The Greatest Showman loosely follows the real-life story of “P. T. Barnum” (Hugh Jackman) and his rise from poverty to success. The free and colorful spirit of the circus comes to life through spectacular musical numbers that conveniently gloss over the cruelty towards people and animals that circuses often exhibit. Certainly not the first filmmakers to offer a story of the American dream, director Michael Gracey and writer Jenny Bicks spin the life and achievements of P. T. Barnum into an over-produced, family-oriented spectacle that entertains but fails to impress. (RMM 2.5/5)
Review by FF2 Intern Roza M. Melkumyan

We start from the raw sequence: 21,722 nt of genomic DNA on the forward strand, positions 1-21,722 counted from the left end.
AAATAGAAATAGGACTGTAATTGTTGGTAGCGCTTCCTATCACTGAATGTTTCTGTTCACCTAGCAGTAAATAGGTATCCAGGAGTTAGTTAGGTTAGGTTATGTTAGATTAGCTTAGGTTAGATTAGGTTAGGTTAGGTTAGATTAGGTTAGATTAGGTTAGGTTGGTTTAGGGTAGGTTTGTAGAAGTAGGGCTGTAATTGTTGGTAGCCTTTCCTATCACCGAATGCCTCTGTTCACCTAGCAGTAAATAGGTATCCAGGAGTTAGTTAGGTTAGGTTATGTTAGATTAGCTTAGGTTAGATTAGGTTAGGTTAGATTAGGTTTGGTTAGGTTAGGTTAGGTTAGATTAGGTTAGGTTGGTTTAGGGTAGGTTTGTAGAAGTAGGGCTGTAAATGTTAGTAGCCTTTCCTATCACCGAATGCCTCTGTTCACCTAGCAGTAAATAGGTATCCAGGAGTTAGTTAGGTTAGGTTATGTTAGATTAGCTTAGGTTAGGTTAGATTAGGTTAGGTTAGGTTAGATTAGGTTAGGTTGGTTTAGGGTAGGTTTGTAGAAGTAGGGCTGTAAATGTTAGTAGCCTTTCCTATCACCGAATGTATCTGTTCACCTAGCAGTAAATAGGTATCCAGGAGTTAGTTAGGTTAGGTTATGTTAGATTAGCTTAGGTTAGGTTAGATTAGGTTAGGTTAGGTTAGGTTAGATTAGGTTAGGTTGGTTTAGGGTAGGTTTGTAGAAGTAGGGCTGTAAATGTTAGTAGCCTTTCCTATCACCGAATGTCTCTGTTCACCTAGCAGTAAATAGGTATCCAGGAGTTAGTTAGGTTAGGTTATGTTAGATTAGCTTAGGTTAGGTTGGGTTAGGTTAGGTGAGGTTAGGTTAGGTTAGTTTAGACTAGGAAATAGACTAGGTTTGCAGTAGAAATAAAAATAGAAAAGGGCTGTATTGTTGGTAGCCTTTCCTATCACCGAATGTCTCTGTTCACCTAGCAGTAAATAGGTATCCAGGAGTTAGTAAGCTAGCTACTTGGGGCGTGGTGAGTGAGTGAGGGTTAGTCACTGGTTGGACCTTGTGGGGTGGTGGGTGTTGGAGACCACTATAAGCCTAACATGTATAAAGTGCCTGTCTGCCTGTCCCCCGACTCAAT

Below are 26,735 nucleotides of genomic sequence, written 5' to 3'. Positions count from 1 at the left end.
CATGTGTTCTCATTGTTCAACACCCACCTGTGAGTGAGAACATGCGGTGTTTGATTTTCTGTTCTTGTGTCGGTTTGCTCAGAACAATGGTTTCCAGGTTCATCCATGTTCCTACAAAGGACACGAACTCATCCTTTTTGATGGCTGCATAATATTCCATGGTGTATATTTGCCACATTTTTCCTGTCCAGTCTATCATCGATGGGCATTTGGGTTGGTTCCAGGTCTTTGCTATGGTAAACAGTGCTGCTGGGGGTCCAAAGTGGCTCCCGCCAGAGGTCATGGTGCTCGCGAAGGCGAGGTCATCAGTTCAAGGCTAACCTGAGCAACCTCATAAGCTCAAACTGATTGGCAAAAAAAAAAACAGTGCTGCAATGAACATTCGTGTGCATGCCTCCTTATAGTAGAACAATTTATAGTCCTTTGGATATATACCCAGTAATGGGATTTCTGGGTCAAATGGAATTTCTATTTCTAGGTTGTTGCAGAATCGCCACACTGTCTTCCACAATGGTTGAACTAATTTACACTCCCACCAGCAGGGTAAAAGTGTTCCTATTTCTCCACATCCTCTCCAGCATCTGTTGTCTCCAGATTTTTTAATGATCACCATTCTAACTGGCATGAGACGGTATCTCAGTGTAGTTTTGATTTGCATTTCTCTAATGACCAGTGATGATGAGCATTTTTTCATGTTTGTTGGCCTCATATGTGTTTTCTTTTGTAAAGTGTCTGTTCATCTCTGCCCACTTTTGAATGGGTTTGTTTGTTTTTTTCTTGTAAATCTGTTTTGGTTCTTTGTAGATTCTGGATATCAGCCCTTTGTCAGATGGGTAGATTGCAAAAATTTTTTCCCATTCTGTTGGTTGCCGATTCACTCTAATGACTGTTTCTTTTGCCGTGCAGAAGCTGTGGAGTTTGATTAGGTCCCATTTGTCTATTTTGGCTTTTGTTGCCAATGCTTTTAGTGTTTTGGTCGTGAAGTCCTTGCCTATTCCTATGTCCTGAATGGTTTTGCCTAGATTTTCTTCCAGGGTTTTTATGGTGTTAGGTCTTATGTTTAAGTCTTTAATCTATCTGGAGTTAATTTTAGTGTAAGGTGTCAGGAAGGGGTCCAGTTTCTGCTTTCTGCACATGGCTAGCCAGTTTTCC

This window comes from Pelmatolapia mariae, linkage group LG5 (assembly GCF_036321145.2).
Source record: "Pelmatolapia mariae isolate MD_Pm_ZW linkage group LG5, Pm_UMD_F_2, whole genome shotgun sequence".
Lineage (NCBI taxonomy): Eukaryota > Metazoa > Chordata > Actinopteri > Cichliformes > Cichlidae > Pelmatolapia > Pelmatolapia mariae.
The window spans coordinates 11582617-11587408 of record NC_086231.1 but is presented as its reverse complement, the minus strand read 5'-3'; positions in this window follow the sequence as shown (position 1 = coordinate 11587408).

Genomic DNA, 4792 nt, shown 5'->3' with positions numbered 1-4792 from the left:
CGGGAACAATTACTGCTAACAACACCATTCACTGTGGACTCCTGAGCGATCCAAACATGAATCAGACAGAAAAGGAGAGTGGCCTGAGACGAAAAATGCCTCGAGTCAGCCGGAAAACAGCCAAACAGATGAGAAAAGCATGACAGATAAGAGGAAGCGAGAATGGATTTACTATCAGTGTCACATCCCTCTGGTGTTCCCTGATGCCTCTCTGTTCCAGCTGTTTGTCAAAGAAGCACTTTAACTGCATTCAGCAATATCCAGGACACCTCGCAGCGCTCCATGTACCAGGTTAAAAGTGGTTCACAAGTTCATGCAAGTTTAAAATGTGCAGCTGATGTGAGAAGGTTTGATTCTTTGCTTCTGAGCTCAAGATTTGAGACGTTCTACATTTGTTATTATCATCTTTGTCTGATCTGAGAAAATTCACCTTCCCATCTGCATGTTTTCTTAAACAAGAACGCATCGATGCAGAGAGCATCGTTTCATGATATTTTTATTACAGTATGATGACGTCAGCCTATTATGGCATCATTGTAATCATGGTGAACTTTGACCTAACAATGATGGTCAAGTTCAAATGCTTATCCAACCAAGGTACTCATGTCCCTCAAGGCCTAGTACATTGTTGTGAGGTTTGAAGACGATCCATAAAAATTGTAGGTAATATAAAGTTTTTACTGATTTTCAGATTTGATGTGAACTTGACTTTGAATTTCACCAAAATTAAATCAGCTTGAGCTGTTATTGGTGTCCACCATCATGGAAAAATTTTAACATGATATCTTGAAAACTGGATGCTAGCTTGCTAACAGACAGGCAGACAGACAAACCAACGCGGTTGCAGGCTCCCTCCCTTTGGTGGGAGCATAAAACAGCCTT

The Greatest Showman opens on the love story of the young and imaginative “Phineas Taylor Barnum” (Ellis Rubin) and the charming “Charity Hallett” (Skylar Dunn). After the now-grown Charity (Michelle Williams) returns from finishing school, the equally matured Phineas (Hugh Jackman) comes, as promised, to give her a new life, which her elitist father regards with contempt. Phineas struggles to maintain a job and though Charity is content with their less-than-prosperous lifestyle and the family that the two have created – their daughters, Helen (Cameron Seely) and Caroline (Austyn Johnson), Phineas is set on affording them a better life.